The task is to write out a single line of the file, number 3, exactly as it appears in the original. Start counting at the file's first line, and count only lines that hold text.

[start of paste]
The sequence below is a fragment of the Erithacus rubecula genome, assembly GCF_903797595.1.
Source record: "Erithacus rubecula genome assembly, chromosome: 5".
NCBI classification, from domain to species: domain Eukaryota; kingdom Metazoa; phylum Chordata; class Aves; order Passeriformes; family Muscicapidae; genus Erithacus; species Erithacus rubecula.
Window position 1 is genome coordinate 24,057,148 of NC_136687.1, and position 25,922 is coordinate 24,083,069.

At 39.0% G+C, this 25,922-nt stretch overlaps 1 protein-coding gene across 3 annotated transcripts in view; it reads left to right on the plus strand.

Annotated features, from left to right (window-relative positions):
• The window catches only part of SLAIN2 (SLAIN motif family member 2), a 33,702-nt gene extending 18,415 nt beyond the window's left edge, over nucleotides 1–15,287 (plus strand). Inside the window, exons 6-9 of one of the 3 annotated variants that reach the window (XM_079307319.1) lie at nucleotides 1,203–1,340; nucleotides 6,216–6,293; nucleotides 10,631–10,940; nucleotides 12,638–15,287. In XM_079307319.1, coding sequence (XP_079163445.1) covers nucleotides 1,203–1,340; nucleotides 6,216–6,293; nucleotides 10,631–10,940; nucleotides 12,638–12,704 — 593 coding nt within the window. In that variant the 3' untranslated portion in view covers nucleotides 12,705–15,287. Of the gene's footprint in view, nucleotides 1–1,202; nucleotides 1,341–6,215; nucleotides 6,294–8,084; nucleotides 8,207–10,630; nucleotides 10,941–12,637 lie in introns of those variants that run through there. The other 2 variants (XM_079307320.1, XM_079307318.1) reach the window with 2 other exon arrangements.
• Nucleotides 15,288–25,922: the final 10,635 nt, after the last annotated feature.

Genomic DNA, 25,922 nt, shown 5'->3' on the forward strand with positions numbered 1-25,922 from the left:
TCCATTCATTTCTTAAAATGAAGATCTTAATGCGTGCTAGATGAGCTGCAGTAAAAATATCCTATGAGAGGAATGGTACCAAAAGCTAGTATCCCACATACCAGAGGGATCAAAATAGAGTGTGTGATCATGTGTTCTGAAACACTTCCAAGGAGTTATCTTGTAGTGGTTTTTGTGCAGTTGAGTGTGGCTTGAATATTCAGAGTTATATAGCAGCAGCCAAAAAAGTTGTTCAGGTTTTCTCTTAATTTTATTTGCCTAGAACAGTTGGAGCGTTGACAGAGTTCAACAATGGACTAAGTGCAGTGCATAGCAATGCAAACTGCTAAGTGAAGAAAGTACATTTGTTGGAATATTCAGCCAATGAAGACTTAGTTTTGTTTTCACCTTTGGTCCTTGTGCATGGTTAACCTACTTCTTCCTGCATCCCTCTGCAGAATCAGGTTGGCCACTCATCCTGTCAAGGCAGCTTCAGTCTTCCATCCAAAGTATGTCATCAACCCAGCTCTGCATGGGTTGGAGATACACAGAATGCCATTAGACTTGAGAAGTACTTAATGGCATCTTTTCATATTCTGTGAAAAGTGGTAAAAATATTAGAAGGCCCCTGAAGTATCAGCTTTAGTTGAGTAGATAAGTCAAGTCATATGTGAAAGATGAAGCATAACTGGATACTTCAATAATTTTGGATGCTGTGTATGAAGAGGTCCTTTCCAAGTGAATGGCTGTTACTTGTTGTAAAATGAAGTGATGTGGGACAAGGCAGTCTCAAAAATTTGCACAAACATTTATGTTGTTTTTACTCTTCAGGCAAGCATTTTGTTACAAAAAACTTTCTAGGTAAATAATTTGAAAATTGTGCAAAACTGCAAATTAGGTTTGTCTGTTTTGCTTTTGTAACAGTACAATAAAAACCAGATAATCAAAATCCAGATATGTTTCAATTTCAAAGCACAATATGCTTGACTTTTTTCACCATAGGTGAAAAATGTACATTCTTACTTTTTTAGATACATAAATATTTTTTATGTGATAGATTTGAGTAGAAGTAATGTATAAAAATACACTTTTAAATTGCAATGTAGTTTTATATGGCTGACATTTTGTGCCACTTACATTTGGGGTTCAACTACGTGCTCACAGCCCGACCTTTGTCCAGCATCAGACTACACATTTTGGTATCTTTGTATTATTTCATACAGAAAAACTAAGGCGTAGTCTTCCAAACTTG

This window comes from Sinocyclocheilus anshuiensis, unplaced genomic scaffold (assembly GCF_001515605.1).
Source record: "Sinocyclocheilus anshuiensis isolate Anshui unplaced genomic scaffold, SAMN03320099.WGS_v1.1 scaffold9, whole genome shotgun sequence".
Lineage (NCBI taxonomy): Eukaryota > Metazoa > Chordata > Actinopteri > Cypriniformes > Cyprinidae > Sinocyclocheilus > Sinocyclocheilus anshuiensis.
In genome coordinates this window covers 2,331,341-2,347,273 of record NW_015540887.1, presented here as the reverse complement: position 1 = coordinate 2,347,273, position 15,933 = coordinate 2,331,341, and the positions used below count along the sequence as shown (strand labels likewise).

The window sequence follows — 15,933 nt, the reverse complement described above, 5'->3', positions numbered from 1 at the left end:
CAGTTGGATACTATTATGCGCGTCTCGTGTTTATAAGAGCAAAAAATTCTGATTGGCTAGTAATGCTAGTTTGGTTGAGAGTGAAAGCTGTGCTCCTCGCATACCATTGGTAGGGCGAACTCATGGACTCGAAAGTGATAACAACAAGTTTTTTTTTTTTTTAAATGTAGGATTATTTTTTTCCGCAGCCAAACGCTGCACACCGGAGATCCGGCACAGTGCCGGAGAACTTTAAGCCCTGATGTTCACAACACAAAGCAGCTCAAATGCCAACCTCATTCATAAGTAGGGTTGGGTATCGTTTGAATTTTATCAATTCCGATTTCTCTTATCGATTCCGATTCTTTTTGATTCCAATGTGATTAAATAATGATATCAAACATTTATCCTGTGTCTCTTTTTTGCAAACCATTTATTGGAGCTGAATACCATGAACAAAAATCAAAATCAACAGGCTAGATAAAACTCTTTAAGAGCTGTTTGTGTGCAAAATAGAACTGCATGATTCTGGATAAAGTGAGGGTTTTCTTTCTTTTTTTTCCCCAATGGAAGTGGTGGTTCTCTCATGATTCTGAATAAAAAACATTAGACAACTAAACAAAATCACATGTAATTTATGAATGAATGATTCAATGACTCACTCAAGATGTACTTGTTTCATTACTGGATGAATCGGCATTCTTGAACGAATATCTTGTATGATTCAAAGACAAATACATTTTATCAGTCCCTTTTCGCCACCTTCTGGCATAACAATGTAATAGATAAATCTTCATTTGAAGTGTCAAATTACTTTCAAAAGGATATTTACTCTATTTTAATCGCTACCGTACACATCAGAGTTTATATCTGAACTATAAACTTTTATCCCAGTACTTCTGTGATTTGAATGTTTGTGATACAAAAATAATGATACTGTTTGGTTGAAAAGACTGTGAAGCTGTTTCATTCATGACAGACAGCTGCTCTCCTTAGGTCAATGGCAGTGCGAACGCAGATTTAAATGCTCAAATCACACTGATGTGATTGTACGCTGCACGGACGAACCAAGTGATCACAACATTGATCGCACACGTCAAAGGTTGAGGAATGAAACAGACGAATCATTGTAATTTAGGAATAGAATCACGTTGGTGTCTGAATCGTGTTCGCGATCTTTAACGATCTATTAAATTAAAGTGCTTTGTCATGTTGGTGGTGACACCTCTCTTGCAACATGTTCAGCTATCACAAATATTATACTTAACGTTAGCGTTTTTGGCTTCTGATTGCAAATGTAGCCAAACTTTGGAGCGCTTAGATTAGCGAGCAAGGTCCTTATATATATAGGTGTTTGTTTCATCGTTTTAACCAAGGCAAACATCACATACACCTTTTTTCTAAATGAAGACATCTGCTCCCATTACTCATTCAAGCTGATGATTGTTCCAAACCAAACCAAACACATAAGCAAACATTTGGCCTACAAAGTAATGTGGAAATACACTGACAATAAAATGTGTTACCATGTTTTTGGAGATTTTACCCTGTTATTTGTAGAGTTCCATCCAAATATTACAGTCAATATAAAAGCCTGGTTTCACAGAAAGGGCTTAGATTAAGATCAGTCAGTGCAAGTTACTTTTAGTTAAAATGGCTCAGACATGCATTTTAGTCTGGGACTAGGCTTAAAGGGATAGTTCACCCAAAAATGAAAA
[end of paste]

NCBI classification, from domain to species: domain Eukaryota; kingdom Metazoa; phylum Chordata; class Aves; order Passeriformes; family Muscicapidae; genus Erithacus; species Erithacus rubecula.